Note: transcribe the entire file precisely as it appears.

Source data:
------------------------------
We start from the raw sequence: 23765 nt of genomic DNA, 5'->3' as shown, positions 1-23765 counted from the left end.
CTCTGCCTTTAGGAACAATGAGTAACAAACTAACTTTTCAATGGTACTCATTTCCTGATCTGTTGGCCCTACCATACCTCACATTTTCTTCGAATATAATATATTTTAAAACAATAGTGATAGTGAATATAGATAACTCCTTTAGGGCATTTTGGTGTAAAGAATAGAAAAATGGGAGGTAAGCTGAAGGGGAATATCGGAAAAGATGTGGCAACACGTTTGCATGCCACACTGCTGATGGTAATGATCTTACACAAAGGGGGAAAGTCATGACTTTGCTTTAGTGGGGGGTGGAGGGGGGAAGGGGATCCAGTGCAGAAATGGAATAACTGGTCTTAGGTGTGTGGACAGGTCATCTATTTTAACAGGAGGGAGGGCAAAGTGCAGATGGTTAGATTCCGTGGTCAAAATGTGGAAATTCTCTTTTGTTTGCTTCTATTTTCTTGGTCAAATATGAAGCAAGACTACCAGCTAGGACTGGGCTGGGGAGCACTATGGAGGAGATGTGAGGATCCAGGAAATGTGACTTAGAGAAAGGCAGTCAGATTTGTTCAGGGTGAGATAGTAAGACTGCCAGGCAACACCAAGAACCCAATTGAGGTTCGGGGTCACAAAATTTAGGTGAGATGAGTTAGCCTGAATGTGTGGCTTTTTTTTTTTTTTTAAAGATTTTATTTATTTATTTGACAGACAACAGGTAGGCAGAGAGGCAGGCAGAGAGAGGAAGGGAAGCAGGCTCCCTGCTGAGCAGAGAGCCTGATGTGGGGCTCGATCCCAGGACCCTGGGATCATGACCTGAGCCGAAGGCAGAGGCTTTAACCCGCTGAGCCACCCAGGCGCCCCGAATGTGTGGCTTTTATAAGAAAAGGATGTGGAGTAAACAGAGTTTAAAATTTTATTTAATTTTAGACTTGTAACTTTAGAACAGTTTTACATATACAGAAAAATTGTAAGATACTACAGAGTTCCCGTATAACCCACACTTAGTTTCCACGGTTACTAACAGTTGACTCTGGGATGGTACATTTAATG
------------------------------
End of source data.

We start from the raw sequence: 23765 nt of genomic DNA, 5'->3' as shown, positions 1-23765 counted from the left end.
CTCTGCCTTTAGGAACAATGAGTAACAAACTAACTTTTCAATGGTACTCATTTCCTGATCTGTTGGCCCTACCATACCTCACATTTTCTTCGAATATAATATATTTTAAAACAATAGTGATAGTGAATATAGATAACTCCTTTAGGGCATTTTGGTGTAAAGAATAGAAAAATGGGAGGTAAGCTGAAGGGGAATATCGGAAAAGATGTGGCAACACGTTTGCATGCCACACTGCTGATGGTAATGATCTTACACAAAGGGGGAAAGTCATGACTTTGCTTTAGTGGGGGGTGGAGGGGGGAAGGGGATCCAGTGCAGAAATGGAATAACTGGTCTTAGGTGTGTGGACAGGTCATCTATTTTAACAGGAGGGAGGGCAAAGTGCAGATGGTTAGATTCCGTGGTCAAAATGTGGAAATTCTCTTTTGTTTGCTTCTATTTTCTTGGTCAAATATGAAGCAAGACTACCAGCTAGGACTGGGCTGGGGAGCACTATGGAGGAGATGTGAGGATCCAGGAAATGTGACTTAGAGAAAGGCAGTCAGATTTGTTCAGGGTGAGATAGTAAGACTGCCAGGCAACACCAAGAACCCAATTGAGGTTCGGGGTCACAAAATTTAGGTGAGATGAGTTAGCCTGAATGTGTGGCTTTTTTTTTTTTTTTAAAGATTTTATTTATTTATTTGACAGACAACAGGTAGGCAGAGAGGCAGGCAGAGAGAGGAAGGGAAGCAGGCTCCCTGCTGAGCAGAGAGCCTGATGTGGGGCTCGATCCCAGGACCCTGGGATCATGACCTGAGCCGAAGGCAGAGGCTTTAACCCGCTGAGCCACCCAGGCGCCCCGAATGTGTGGCTTTTATAAGAAAAGGATGTGGAGTAAACAGAGTTTAAAATTTTATTTAATTTTAGACTTGTAACTTTAGAACAGTTTTACATATACAGAAAAATTGTAAGATACTACAGAGTTCCCGTATAACCCACACTTAGTTTCCACGGTTACTAACAGTTGACTCTGGGATGGTACATTTAATG